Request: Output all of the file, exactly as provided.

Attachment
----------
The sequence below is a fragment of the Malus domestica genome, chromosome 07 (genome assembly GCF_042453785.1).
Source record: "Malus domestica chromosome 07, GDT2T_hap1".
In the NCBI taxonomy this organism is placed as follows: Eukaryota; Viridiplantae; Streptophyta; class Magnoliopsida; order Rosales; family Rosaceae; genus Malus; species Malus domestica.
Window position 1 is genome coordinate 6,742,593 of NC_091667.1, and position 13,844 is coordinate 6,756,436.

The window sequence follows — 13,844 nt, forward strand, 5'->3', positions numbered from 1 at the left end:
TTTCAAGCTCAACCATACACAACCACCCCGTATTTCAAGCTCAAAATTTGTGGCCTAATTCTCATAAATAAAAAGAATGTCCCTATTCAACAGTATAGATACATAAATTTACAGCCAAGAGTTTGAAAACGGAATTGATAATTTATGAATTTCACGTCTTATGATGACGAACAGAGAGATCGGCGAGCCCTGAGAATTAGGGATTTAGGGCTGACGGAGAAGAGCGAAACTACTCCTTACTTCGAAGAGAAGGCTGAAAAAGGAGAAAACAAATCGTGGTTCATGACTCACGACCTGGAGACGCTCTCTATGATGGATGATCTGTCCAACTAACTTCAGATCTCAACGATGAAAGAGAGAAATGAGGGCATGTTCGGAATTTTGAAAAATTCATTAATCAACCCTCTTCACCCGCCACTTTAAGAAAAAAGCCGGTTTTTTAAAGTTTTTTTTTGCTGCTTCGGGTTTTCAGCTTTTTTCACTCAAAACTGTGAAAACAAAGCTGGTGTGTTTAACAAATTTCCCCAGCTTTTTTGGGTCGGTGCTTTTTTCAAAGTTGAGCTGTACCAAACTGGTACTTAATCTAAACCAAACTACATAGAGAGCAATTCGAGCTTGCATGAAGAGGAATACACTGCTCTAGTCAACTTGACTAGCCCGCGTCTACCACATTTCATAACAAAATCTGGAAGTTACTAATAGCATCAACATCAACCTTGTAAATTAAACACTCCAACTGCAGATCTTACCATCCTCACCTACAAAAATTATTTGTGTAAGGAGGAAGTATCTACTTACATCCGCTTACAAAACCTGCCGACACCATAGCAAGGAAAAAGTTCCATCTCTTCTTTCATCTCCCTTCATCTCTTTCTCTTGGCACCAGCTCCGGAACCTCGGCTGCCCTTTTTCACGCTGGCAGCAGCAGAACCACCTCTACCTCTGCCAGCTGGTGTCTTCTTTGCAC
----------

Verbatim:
The sequence below is a fragment of the Malus domestica genome, chromosome 07 (genome assembly GCF_042453785.1).
Source record: "Malus domestica chromosome 07, GDT2T_hap1".
In the NCBI taxonomy this organism is placed as follows: Eukaryota; Viridiplantae; Streptophyta; class Magnoliopsida; order Rosales; family Rosaceae; genus Malus; species Malus domestica.
Window position 1 is genome coordinate 6,742,593 of NC_091667.1, and position 13,844 is coordinate 6,756,436.

The window sequence follows — 13,844 nt, forward strand, 5'->3', positions numbered from 1 at the left end:
TTTCAAGCTCAACCATACACAACCACCCCGTATTTCAAGCTCAAAATTTGTGGCCTAATTCTCATAAATAAAAAGAATGTCCCTATTCAACAGTATAGATACATAAATTTACAGCCAAGAGTTTGAAAACGGAATTGATAATTTATGAATTTCACGTCTTATGATGACGAACAGAGAGATCGGCGAGCCCTGAGAATTAGGGATTTAGGGCTGACGGAGAAGAGCGAAACTACTCCTTACTTCGAAGAGAAGGCTGAAAAAGGAGAAAACAAATCGTGGTTCATGACTCACGACCTGGAGACGCTCTCTATGATGGATGATCTGTCCAACTAACTTCAGATCTCAACGATGAAAGAGAGAAATGAGGGCATGTTCGGAATTTTGAAAAATTCATTAATCAACCCTCTTCACCCGCCACTTTAAGAAAAAAGCCGGTTTTTTAAAGTTTTTTTTTGCTGCTTCGGGTTTTCAGCTTTTTTCACTCAAAACTGTGAAAACAAAGCTGGTGTGTTTAACAAATTTCCCCAGCTTTTTTGGGTCGGTGCTTTTTTCAAAGTTGAGCTGTACCAAACTGGTACTTAATCTAAACCAAACTACATAGAGAGCAATTCGAGCTTGCATGAAGAGGAATACACTGCTCTAGTCAACTTGACTAGCCCGCGTCTACCACATTTCATAACAAAATCTGGAAGTTACTAATAGCATCAACATCAACCTTGTAAATTAAACACTCCAACTGCAGATCTTACCATCCTCACCTACAAAAATTATTTGTGTAAGGAGGAAGTATCTACTTACATCCGCTTACAAAACCTGCCGACACCATAGCAAGGAAAAAGTTCCATCTCTTCTTTCATCTCCCTTCATCTCTTTCTCTTGGCACCAGCTCCGGAACCTCGGCTGCCCTTTTTCACGCTGGCAGCAGCAGAACCACCTCTACCTCTGCCAGCTGGTGTCTTCTTTGCAC